Faced by either individual extinction (death), or collective extinction (climate catastrophe), especially if self-propelled, humans find the idea of complete senselessness almost as terrifying as physical annihilation. In Shakespeare’s immortal lines, and through his tragic protagonist’s unavailing last-minute regret for what he has done out of pride, arrogance, and ambition, we hear the echo of humanity’s lament in the face of extinction, whether individual or collective.
Have we, in some elusive way, been using language as not expression but as count?… ? And fast?
Now, I understand why it is important to trust and respect these institutions and figures. We have to believe in something, since much else in American history is now revealed to be quite embarrassing in the eyes of the whole world. But can the answers to my wonderment about the American President’s Day really be found in the Constitution? Or the politics of the Founding Fathers? The same men who thought and asserted they could uphold E Pluribus Unum while holding and fathering slaves?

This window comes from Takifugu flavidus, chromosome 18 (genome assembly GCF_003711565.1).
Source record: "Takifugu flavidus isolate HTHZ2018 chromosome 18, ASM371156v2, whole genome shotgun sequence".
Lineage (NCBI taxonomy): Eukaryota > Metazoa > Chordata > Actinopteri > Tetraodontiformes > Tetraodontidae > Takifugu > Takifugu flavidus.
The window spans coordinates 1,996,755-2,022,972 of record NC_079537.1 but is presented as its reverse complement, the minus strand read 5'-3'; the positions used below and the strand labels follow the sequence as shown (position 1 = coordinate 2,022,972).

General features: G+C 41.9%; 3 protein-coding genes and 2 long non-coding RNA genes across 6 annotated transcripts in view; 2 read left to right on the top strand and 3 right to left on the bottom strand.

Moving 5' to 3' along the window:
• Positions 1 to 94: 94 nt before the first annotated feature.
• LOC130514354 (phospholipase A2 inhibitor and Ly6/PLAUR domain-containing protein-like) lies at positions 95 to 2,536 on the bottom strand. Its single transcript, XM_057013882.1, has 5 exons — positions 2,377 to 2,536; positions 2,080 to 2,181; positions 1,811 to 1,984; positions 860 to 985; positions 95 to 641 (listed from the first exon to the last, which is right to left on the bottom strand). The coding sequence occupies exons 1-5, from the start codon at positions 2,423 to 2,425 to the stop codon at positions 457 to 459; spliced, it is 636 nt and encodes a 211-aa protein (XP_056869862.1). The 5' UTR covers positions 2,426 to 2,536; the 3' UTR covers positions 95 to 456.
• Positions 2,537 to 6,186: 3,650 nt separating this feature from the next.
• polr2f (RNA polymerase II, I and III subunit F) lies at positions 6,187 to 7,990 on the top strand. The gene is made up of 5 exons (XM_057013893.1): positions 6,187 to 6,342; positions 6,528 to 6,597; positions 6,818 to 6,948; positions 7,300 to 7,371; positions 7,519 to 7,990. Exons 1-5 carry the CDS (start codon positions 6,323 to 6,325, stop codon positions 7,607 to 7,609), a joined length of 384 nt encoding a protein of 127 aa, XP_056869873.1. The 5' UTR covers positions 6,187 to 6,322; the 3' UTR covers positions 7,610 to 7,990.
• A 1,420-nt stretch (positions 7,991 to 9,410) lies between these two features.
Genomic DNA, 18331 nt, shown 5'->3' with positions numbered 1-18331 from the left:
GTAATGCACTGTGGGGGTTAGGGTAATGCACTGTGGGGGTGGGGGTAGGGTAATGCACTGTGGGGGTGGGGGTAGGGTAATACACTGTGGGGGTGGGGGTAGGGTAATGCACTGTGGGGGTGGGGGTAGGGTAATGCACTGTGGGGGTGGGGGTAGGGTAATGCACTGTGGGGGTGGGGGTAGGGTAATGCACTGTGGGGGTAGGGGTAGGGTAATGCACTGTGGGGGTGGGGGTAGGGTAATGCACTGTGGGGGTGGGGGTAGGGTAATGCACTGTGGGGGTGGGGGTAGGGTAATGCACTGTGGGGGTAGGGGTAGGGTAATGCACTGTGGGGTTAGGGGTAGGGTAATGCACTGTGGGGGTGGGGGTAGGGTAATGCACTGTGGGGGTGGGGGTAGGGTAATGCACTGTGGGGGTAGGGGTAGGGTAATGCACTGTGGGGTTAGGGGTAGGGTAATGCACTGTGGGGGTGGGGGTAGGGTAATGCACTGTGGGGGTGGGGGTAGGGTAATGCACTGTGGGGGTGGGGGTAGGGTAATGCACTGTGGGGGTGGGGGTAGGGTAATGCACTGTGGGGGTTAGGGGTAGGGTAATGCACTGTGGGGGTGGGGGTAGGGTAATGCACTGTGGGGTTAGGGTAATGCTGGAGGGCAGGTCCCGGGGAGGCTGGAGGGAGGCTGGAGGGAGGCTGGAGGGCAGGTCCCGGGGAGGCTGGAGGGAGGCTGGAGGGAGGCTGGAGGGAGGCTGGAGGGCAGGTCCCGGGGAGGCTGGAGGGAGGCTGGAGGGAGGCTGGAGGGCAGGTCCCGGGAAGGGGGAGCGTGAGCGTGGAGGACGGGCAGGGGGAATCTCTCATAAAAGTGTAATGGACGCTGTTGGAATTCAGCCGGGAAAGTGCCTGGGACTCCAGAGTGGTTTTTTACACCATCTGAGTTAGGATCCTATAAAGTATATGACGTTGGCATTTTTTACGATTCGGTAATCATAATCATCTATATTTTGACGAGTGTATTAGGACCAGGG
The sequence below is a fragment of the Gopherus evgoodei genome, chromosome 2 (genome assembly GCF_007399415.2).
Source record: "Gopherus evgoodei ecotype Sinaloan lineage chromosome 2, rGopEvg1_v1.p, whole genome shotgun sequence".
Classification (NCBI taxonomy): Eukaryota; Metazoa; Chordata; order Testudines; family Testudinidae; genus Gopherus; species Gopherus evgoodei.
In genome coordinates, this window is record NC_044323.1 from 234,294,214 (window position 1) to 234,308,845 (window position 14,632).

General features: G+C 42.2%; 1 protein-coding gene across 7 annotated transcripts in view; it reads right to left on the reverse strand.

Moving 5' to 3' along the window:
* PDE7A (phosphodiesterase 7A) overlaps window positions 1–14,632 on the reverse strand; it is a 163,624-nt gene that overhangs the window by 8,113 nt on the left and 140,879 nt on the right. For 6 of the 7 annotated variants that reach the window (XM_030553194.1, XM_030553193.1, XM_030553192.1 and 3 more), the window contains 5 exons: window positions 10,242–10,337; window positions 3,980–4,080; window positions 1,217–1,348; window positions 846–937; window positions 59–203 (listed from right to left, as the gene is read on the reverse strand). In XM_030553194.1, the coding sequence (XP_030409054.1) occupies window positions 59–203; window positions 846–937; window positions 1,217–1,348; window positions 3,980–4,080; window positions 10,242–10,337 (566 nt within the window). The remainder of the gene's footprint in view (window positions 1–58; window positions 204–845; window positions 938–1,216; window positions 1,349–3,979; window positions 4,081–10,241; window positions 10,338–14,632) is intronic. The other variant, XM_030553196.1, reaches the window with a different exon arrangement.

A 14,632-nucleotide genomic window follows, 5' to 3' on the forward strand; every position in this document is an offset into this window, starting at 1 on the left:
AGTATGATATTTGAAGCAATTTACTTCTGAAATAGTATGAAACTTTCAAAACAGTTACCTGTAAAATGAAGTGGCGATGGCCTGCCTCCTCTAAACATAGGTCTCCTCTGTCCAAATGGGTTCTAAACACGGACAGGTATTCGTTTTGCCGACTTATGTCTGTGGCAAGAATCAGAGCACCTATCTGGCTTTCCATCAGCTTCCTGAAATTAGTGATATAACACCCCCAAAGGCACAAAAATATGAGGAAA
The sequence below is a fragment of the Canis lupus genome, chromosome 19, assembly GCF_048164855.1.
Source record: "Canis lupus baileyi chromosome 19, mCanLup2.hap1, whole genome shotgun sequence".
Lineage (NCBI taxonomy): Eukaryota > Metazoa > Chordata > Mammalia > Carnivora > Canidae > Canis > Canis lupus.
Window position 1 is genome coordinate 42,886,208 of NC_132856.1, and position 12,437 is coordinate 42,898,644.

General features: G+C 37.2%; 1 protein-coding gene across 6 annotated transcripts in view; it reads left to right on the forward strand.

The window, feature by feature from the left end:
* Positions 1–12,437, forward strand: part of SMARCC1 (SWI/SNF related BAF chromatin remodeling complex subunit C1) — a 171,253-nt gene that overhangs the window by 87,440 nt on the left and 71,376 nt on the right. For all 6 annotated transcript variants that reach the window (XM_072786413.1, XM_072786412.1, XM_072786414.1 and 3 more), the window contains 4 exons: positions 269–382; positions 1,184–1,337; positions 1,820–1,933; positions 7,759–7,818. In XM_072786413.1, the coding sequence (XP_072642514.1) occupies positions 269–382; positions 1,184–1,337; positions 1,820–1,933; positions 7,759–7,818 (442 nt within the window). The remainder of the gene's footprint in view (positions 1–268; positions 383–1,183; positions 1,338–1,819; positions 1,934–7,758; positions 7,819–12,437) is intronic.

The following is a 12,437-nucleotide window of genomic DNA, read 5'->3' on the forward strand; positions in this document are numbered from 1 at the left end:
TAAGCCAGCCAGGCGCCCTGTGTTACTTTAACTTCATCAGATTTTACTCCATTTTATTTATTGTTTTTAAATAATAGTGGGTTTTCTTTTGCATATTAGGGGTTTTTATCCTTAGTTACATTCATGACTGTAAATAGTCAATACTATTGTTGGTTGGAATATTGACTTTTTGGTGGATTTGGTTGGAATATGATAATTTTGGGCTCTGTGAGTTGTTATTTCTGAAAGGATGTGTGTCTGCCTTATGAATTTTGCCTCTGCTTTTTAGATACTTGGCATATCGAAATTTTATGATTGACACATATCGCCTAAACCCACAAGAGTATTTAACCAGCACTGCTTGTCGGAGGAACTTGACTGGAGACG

Dear Friends and Readers, Is it possible? Is our Annus Mirabilis almost over? Really? 2020 is not going to jump back and take another swipe at us, sink down with us to the bottom of the ocean, turning off our living daylights?
Wendy J. Fox on Love’s Garden: “Love is an enigma, but marriage is serious business,” writes Bhattacharya in this novel that spans three decades and three generations of women in India under British colonial rule. The book deftly confronts how, for these women, marriage is often an escape route and the only pathway to having a home of their own. Though the setting is somewhat historical, spanning both world wars and the turbulent backdrop of the Indian independence movement, the novel is a timeless story of redemption.